A major challenge to cladistics and, more in general, to all textual critical attempts, is contamination. This consists in cases such as the following: the copyist of manuscript B, while copying it from manuscript A, counter-checked manuscript C. Hence, B is a contaminated manuscript. Contamination may regard specific portion of the text, i.e. one checks manuscript C whenever A is hardly legible, lacks some folios, is not authoritative, and so on. In other cases, contamination may be a sort of collation: the copyist chooses the best reading among the availble ones (dual or plural).
It is easy to see that to reconstruct a stemma when one has many contaminated manuscripts is almost impossible. Moreover, contamination is not always easy to detect. There is also parallelism, that is, «the phenomenon that identical mistakes affect different lines of transmission independently and by chance» (Maas 2009-2010, quoted in yesterday's post).
What to do?
One may adopt the same kind of approach one uses in the problem of authenticity in visual arts. As well known, in order to decide who is the author of a picture, one does not look at its most salient traits, but rather at its marginal ones. At nails and not at eyes in portraits, for instance. In manuscripts, one might look not at the sūtras embedded in a commentary (which might be counter-checked in another text), but rather at variants in less significant sentences and of not so direct significance, but of textual critical relevance. For instance, let me quote a text I am presently critically editing, Rāmānujācārya's Tantrarahasya:

evaṃ ca parasparam ākāṅkṣāvaśāt phalavākyenetareṣām ekavākyatayā yugapad anvaye prasakte tatra prathamam āgneyādivākyeṣu kālasambandhapratīteḥ darśapūrṇamāsaśabdavācyatvasambhavād idam adhikāravākyenaikavākyaṃ bhavati.

Out of my (contaminated) witnesses, two (O and the younger P) read prathamādivākyeṣu instead of prathamam āgneyādivākyeṣu. This is clearly wrong and can, hence, hardly be the result of parallelism. It is, on the other hand, easy to imagine that one copied from the other a syntagm which, at first sight, is not patently wrong. Hence, the copyist did not feel the need to check a different manuscript. Hence, one might infer that –at least as far as this portion of the text– the copyist was basically copying O and counter-checked other witnesses only in more important cases.

Monday, March 15, 2010

Cladistic, stemmatics and the role of humanities.

I recently read (and discussed with its author) Philipp Maas' Computer Aided Stemmatics –The Case of Fifty-Two Text Versions of Carakasaṃhitā Vimānasthāna 8.67-157 (to be published (to be published in WZKS 2009-2010). This paper is the first clear introduction to cladistic as applied to the problem of building a stemma I had the pleasure to read. It is (almost) exhaustive, precise, and also easy enough to be understood by an outsider.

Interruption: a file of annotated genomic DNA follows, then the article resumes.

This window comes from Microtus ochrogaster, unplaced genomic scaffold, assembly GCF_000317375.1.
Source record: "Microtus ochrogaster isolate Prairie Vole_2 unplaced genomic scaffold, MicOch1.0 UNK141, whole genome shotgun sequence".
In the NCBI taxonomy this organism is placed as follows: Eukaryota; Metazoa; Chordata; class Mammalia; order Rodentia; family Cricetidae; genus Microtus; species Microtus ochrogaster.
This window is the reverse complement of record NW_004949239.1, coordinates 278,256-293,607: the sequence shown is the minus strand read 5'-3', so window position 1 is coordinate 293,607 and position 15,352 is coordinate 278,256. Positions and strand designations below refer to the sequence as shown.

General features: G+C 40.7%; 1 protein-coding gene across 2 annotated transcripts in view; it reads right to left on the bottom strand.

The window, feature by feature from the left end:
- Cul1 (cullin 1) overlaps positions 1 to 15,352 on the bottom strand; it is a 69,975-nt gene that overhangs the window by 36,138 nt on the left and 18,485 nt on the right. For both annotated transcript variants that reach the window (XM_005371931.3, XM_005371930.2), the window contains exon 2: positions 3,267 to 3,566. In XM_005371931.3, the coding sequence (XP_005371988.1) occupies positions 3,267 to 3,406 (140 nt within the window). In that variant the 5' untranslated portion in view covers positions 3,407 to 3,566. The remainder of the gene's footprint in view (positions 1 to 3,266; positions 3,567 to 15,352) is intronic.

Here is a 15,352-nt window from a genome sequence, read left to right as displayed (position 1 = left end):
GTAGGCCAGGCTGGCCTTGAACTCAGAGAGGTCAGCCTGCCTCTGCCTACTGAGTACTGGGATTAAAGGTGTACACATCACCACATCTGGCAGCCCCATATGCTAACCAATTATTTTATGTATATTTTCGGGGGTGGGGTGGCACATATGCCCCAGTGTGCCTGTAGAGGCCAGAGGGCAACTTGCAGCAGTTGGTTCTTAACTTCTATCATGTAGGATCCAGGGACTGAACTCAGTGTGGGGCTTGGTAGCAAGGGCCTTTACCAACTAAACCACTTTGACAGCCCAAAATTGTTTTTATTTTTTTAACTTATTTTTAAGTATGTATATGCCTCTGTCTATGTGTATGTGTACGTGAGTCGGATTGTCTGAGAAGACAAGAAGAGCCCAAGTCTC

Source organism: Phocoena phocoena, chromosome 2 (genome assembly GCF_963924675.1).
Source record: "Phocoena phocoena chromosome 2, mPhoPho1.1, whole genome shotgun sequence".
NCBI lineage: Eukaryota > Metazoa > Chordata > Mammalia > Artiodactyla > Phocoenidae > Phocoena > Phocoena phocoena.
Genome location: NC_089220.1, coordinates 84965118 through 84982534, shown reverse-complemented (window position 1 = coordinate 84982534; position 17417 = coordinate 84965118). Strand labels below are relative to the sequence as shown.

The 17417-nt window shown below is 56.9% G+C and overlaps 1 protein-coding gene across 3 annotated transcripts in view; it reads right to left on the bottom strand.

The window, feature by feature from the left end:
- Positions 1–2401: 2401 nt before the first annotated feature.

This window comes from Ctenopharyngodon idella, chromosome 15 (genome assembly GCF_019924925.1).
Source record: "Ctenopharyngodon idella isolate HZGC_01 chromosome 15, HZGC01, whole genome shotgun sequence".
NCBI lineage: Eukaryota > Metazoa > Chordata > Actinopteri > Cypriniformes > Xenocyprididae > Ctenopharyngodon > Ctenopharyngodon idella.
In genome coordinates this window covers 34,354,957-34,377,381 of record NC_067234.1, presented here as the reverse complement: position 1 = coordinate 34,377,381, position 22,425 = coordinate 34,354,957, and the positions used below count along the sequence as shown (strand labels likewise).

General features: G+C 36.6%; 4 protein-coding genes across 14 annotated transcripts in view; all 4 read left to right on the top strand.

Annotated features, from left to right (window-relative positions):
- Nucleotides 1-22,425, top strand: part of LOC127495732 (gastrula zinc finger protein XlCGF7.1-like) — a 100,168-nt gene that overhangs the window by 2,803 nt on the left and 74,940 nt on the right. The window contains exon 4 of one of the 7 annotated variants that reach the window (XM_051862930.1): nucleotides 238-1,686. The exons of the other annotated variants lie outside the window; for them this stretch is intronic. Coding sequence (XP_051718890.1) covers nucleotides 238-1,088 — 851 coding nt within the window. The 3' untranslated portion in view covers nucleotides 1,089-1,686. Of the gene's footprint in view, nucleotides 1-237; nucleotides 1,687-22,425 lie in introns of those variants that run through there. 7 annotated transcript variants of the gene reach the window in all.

Cladistic is a device developed within biology and the study of palaeontology. It links characters within a tree (called cladogram) and in this way traces today's extant individuals to their common ancestors. Cladistic analysis has been used in the last 20 years also to detect common ancestors (hyparchetyp) among the manuscripts of a lost original text.
Maas' article states at the outset one of the oddest problem of the use of cladistics:
«The question to deal with is whether the variants used by the computer program to establish the branching of the tree really reveal the genealogical relationship of manuscripts.»
In other words: how can we trust the computer to build a stemma based on variants whose different significance it does not know? WE know that a lacuna is much more important, as a conjunctive variant, than a typo. The computer does not!
Hence, explains Maas, a critical judgement of variants in inevitable:
«My approach here is similar to that of Salemans (2000) in so far as we both combine a cladistic analysis of variants with their philological judgement. An important difference is, however, that Salemans decides a priori which kinds of variants reveal relationships and only then analyzes the mechanically selected variants with cladistic software, whereas I start with a cladistic analysis of the complete set of variants and decide upon the quality of variants only a posteriori».